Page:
he shall forfeit all further privileges and emoluments conferred upon him by his
appointment to the Fellowship, and the Trustees of the College of Pharmacy
may declare the Fellowship vacant.

N.B. — Competition for the Kappa Psi Prize, the Seabury Scholarship and the
Plaut Fellowship is open only to those students who take their entire course at
this College.


This is an annual cash prize of $100., founded by Messrs, E. R. Squibb & Sons,
in memory of Dr. E. R. Squibb. It is awarded to that graduate in Pharmacy
who exhibits the greatest proficiency in Analytical Chemistry during his second
year, as determined by the laboratory records.


This is an annual cash prize of $100., founded by Messrs, Sharp & Dohme, in
memory of Mr. Louis Dohme. It is awarded to that graduate in Pharmacy who
exhibits the best practical knowledge of the drugs of the United States Pharma-
copoeia and National Formulary, as determined by the laboratory records and
final examinations.


This prize consists of a compound microscope and is established by the New
York Retail Druggists' Association, in memory of Dr. Joseph Weinstein. It is
awarded to that graduate in Pharmacy who has exhibited the greatest proficiency
in Analytical Chemistry during the two years, as determined by the laboratory
records and the final examination, and who has not secured any other prize.


This Association offers annually a gold medal to the member of the graduating
class who has obtained the highest general average in practical laboratory work
during the second year.


This prize consists of a gold medal, offered by Messrs. Lehn and Fink, of New
York City, for the graduate attaining the highest standing at the examinations
in Pharmacy.


This Association offers annually a gold medal to that member of the graduating
class who has attained the highest general average in practical laboratory work,
during both years, in the Department of Pharmacy.


This is a gold medal, founded by the students of this school in attendance upon
the session of 1 923-1 924, in memory of their beloved instructor, Jacob Caiman
Olshansky, whose death occurred during that academic year. This medal is to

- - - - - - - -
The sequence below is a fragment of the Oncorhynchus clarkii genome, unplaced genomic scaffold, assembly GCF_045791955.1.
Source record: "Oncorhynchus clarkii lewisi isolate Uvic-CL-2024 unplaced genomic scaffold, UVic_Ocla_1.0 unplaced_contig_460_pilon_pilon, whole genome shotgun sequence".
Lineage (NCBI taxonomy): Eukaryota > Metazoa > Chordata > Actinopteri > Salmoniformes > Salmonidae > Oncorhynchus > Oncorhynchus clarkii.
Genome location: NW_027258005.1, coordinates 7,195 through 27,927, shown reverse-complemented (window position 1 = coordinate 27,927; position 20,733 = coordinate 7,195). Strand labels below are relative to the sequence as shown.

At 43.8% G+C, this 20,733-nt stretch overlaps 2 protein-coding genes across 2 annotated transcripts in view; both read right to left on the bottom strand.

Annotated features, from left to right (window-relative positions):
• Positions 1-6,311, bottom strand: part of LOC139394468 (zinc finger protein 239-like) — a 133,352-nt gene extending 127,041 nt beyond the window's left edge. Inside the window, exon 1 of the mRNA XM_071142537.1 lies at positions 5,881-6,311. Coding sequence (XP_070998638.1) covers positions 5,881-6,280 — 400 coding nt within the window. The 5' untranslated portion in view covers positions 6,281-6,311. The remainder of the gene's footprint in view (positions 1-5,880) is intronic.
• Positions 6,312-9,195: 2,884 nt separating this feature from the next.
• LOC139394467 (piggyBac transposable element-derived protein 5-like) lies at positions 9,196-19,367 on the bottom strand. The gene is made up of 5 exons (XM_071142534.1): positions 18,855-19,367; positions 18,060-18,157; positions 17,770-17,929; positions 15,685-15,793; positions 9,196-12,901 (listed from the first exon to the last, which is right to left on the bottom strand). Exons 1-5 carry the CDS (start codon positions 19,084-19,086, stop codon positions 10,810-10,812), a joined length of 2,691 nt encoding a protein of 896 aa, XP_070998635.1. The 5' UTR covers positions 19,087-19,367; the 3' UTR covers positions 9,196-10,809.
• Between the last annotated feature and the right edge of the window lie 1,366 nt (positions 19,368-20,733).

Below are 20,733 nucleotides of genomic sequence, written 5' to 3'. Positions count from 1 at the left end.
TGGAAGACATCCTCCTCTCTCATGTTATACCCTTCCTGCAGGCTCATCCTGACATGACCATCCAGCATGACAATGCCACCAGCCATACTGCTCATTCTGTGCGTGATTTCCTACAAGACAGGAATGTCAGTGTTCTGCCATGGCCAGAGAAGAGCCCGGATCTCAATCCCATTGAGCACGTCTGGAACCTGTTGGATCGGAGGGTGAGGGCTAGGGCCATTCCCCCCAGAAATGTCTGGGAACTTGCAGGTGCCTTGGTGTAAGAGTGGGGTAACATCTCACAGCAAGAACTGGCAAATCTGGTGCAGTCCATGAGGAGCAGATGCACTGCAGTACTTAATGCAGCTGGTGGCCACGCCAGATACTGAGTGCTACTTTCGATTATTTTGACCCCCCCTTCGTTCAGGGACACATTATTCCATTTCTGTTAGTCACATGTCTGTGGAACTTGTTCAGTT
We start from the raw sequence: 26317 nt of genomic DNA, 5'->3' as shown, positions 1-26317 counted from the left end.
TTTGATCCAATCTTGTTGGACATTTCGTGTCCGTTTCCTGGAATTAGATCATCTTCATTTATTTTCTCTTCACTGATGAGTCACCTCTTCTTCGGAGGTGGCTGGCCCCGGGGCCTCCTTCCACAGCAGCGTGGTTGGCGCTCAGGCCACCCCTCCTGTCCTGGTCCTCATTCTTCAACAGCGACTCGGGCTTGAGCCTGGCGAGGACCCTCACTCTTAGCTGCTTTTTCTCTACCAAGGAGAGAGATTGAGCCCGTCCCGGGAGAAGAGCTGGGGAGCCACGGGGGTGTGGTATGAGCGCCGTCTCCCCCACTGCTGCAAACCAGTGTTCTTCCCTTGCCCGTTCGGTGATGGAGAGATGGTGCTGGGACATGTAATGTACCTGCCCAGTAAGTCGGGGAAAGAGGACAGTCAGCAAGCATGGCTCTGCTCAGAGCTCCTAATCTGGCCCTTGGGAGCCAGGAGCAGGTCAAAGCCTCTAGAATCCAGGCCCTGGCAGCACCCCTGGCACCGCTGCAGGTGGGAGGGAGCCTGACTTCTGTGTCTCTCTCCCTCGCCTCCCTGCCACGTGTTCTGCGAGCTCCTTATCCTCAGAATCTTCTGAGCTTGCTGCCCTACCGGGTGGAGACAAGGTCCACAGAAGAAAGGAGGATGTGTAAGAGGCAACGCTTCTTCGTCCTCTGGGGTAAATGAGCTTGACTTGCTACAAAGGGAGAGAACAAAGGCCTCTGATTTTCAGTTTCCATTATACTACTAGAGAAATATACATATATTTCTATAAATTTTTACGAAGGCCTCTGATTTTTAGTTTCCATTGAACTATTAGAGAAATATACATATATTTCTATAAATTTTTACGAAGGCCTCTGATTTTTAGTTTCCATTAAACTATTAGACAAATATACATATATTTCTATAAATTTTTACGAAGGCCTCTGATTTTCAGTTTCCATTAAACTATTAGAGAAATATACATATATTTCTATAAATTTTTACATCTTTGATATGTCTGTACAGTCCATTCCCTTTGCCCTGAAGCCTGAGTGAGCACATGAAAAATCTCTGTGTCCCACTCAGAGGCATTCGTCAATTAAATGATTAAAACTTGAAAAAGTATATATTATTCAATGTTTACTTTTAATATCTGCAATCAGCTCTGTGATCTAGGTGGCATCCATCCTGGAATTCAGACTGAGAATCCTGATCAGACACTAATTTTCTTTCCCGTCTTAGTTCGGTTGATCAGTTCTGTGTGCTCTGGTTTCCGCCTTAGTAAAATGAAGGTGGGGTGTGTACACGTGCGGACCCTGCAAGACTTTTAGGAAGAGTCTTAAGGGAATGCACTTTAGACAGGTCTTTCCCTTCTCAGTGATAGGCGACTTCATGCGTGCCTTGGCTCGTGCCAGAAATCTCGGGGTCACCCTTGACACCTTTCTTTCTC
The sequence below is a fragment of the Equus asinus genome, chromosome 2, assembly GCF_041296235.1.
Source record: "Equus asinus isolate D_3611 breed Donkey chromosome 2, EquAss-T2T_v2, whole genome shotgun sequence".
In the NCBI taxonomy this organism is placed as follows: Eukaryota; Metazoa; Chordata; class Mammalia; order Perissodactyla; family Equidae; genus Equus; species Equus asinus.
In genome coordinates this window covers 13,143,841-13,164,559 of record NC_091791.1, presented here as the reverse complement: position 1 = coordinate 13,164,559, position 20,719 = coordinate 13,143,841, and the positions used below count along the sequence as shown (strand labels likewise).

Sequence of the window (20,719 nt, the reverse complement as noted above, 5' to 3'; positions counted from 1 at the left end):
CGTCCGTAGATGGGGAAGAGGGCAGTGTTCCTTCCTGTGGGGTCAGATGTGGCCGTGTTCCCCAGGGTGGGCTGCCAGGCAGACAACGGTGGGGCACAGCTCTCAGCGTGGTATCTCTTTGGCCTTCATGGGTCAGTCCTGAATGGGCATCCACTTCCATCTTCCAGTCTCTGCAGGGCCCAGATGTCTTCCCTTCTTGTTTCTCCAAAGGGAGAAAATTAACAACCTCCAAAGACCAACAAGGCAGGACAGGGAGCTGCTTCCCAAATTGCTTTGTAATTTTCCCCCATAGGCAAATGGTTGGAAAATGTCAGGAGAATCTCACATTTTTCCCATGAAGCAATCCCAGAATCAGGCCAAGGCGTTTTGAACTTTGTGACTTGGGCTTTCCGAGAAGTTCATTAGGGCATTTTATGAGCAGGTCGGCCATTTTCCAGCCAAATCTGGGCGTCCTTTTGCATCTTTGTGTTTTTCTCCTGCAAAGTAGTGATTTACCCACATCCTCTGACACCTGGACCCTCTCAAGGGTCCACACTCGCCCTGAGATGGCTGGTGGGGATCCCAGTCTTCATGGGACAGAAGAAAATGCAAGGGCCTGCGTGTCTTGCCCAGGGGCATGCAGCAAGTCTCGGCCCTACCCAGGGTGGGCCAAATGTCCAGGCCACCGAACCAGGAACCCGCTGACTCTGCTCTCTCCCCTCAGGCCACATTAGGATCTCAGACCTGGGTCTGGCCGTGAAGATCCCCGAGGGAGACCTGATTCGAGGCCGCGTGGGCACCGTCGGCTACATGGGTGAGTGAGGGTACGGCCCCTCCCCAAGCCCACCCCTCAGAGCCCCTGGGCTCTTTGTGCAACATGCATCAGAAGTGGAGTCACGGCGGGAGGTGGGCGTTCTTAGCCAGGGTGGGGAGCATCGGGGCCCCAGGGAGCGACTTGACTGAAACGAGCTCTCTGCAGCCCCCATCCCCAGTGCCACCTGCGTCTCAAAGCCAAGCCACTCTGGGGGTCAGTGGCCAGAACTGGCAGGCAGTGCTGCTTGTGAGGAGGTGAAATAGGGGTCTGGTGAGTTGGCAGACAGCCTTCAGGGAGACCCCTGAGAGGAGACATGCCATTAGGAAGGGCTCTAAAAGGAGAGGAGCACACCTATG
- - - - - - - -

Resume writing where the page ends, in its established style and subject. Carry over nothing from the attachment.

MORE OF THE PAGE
be awarded annually to that student who has attained the highest average in his
class in the subject of Dispensing Pharmacy.



Chemistry 1-2 — General Physics. Lectures and recitations, 2 hours, 4
points. Professor Schaefer and Messrs. A. Taub, Jayne and Maier.

Text-book: Sadtler and Coblentz, Pharmaceutical Chemistry, fifth edition.

This course of lectures extends throughout the entire term and embraces the general and special
properties of matter, mechanics, acoustics, heat, light, magnetism, and electricity. The course
serves as a foundation and systematic introduction to the study of the chemical elements and their
compounds, and to the subjects of chemistry and pharmacy. Special attention is devoted to such
subdivisions as have a more direct bearing upon medicine.

The lectures are abundantly illustrated with experiments, the College possessing a fine set of
physical apparatus of the latest construction.

Chemistry 101 — Practical Physics. Laboratory course, 2 hours, 2 points.
Professor Schaefer and Mr. A. Taub.

This work is taken by students of the freshman year. University class, who are assigned to
sections. In order to keep these sections as small as possible, four such groups have been pro-
vided for. The course consists of thirteen half-day periods scheduled as follows:


P. 1. 9-12:30 Mondays, Sept. 21-Dec. 14 incl.

P. 2. 9-12:30 Wednesdays, Sept. 23-Dec. 16 incl.

P. 3. 9-12:30 Mondays, Jan. 4-Mar, 29 incl.

P. 4. 9-12:30 Wednesdays, Jan. 6-Mar. 31 incl.

This work consists of experiments in fundamental physical measurements followed by special
work in heat, light and electricity. The final exercises of the course will be specialized to suit the
future need of each individual student, whether as pharmacist, physican or food chemist. The